An open letter has been addressed to the Director-General of the World Health Organization, calling for delay of the upcoming Olympics and Paralympics set to take place in Rio de Janeiro, on the basis of concerns over the Zika virus pandemic. The letter gives examples of other Olympics cancelled in the past, such as in 1916, 1940, and 1944, and argues that a health crisis which has been declared by the WHO to be of international concern, calls for a postponement or change of location. The authors of the letter assert that the situation in Brazil is dangerous enough that cancellation or delay of the games would be of service to public health on a global level.
However, the authors misunderstand some key points with regards to the Zika pandemic. The risks that Zika poses to the games are relatively minimal. The letter compares the Zika situation to other sports events canceled out of concern for SARS and Ebola – however, these comparisons are not apt. SARS was an entirely new pathogen, with uncertain risks, and both SARS and Ebola are high mortality diseases. Zika is not, having very low mortality rates, with deaths related to Zika most frequently caused by the complications related to Guillain-Barre Syndrome, rather than from Zika’s symptoms directly. Guillain-Barre is often triggered by infections, and is thought to be triggered in a small percentage of Zika cases.
The fears expressed in the letter represent a widespread misunderstanding with regards to the nature of the Zika virus, viewing the pandemic as unprecedented and unpredictable. It claims that most of South Asia and Africa remain unaffected by Zika. However, studies from as early as the 1940s have shown people in parts of Africa and Asia to possess antibodies to Zika, and other evidence suggests that it has circulated in West Africa and Southeast Asia as recently as in the last ten years. There is strong evidence that antibodies from these instances of previous exposure will protect against the fairly similar Brazilian version of the virus.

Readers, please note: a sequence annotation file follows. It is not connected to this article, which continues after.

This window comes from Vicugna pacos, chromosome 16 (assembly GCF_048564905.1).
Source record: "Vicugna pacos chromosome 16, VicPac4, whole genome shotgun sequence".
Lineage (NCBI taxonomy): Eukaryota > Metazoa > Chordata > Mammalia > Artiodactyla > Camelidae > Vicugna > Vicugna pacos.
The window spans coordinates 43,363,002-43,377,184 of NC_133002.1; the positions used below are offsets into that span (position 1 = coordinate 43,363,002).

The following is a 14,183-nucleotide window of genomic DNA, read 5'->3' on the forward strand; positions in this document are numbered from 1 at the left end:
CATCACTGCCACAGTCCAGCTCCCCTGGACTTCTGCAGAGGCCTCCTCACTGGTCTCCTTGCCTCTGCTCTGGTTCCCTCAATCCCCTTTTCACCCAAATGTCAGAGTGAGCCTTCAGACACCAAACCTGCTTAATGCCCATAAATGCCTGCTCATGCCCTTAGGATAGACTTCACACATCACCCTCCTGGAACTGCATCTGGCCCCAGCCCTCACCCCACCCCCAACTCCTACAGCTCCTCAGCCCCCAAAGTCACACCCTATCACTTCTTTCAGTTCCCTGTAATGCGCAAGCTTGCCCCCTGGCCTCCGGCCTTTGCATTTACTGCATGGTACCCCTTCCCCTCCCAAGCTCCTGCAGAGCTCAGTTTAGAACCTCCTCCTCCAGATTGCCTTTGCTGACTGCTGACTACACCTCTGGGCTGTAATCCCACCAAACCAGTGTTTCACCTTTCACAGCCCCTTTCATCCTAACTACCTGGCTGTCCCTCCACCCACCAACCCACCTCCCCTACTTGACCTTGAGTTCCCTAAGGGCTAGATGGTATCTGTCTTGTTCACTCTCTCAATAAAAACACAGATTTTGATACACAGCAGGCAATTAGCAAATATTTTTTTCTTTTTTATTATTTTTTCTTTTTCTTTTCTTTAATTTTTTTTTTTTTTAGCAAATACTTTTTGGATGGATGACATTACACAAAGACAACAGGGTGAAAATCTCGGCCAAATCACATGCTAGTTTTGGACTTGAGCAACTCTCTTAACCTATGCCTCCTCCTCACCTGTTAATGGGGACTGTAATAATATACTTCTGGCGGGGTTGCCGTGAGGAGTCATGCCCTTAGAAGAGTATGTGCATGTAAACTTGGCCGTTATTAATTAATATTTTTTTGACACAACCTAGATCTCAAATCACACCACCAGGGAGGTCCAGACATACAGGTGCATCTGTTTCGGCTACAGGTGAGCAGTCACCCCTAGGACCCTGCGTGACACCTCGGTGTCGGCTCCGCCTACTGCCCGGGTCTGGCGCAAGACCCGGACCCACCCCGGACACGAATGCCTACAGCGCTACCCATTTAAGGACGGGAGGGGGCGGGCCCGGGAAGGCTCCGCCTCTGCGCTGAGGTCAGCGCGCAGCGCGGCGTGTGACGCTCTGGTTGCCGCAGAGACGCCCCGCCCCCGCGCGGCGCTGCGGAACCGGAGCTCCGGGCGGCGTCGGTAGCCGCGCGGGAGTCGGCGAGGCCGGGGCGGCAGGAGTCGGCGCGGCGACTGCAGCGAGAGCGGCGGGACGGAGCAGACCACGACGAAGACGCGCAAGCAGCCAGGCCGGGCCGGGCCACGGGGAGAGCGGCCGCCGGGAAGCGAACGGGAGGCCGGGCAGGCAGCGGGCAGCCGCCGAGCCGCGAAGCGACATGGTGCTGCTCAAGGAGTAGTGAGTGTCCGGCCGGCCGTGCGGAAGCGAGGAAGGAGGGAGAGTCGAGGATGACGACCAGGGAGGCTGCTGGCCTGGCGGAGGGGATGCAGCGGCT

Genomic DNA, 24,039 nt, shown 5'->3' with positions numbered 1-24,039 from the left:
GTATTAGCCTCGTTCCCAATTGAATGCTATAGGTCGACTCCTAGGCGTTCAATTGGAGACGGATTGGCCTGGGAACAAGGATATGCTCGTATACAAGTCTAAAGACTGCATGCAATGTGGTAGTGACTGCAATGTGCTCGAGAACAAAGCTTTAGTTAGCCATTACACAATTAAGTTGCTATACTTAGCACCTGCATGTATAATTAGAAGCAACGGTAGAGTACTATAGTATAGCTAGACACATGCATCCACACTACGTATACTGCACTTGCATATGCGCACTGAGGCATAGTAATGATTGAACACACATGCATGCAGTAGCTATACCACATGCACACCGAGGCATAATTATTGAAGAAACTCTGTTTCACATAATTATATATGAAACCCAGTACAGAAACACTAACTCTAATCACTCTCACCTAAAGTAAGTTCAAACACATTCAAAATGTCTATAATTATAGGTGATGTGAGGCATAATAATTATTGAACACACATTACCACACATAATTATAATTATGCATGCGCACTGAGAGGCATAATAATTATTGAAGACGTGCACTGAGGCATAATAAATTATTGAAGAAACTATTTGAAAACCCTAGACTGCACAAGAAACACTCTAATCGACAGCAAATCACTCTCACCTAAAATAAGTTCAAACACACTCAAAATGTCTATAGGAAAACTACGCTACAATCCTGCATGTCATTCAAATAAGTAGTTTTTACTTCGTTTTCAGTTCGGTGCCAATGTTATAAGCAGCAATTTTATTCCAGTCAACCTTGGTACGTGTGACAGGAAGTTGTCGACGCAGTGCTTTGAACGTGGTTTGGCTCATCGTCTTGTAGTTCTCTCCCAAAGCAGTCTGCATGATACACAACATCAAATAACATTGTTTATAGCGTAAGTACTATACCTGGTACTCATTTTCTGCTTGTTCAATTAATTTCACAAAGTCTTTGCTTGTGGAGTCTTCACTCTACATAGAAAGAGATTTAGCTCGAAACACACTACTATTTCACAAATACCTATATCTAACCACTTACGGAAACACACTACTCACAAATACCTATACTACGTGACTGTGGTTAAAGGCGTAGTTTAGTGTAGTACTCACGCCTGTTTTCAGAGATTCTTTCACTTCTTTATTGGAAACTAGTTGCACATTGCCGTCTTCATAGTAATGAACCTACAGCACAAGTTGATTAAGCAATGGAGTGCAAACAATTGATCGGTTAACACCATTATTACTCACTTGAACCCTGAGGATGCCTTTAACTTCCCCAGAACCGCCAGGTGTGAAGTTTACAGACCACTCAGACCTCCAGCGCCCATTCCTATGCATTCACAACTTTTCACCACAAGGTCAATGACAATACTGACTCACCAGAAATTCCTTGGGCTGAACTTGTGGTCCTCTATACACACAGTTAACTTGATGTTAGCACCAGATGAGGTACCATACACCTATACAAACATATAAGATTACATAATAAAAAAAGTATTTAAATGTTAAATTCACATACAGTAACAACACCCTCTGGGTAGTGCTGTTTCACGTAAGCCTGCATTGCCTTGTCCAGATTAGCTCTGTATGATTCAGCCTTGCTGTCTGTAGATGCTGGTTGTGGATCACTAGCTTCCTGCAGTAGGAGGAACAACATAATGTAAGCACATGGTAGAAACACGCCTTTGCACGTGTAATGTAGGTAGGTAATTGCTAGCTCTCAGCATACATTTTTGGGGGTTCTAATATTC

Brazil is already home to a number of more clinically threatening diseases also found in much of the tropical world, including malaria, dengue, and HIV. None of these diseases have been cited as reason to cancel or delay the Olympic games.
No event is entirely guaranteed to be safe, and those predisposed to Guillain-Barre syndrome, as well as those who are pregnant or planning to get pregnant, should not travel to Brazil. Certain precautions should be taken by those who do choose to attend, including abstaining from unprotected sex for 60 days after their return from Brazil. If these and other precautions are taken, there is no reason why the Rio Olympics are any more dangerous than a large event in any other tropical country.